There were actually two Wankel Corvettes produced. Cole was under pressure to make the $50M investment deliver a cleaner engine for all of GM, so he also commissioned Pininfarina to design a mid rotor vette. Zora had looked at the Wankel design years before and dismissed them due to their very low torque characteristics. Hofstetter confirmed this quickly and doubled his efforts (pun) by combining 2 two rotor engines to power Bill Mitchell's design. The 4 rotor got all the attention at GM.
Unfortunately for the Italians, they didn't know exactly how anemic the 2 rotor Wankel was. While work was progressing on the 4 rotor in Detroit, the Italians were physically working in Germany under an Opel disguise. When both cars were "finished," the engine guys were still working on both the two and four rotor. Motor Trend and Car and Driver were able to get a full set of publicity pics of the two rotor.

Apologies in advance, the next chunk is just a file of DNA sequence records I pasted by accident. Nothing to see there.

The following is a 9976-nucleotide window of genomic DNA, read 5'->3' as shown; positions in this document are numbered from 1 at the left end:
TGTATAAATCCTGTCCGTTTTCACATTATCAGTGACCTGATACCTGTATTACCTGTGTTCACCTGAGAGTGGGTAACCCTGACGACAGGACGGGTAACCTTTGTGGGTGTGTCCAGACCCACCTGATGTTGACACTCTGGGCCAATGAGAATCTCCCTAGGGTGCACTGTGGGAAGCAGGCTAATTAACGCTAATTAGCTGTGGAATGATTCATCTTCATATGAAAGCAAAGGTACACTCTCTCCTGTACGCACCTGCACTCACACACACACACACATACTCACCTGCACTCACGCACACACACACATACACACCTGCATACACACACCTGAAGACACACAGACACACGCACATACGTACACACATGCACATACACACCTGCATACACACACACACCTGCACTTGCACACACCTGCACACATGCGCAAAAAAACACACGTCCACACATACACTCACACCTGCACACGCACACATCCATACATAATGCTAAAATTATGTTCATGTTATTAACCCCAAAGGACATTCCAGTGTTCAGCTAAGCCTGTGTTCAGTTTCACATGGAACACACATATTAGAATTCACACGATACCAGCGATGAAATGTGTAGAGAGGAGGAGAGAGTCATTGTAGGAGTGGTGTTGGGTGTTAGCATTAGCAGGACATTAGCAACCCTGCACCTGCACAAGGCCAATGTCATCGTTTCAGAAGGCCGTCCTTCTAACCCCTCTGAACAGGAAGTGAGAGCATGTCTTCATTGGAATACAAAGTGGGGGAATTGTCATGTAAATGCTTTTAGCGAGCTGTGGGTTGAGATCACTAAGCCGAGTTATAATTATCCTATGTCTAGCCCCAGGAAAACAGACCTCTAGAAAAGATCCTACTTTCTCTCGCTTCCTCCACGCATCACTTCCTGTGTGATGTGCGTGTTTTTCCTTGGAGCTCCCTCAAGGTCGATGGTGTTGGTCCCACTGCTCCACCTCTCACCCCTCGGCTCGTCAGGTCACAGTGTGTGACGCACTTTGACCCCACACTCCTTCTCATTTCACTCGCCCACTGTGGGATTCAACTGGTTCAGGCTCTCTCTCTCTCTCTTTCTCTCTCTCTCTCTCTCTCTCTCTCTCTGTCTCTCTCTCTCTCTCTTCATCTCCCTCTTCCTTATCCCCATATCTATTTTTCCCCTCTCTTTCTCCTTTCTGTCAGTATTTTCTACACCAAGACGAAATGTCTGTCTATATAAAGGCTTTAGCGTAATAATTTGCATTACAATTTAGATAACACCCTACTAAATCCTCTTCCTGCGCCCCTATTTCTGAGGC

The Pininfarina two rotor - no, this is NOT a Monza 2+2, but guess what inspired that car
Shortly after this second pic, GM wrung its hands of the Wankel and killed it. The two rotor was quietly shipped off to England to be destroyed - but wasn't (another long story) and the 4 rotor went to shows. To pour salt on the EP-882 wounds, the leaky, gutless, tempermental, burns-a-quart-of-oil-per-1000 miles Wankel was removed from the 4 rotor and a 4 bbl, highrise, SBC engine was...and is mounted sideways in the car. It still travels to shows and logs time at NCM. I saw it, in fact I sat in it at the Monterey Historic Auto Races at Laguna Seca in 2002 when they were celebrating Vette's 50th Anniv.
That's the 4 rotor on the stand to the right of the rear fender;
THIS is probably how the first rear mid Corvette would have looked if not for GM's wasted Wankel experiment. BTW, there is a fair sized luggage compartment in the rear, mostly vertical.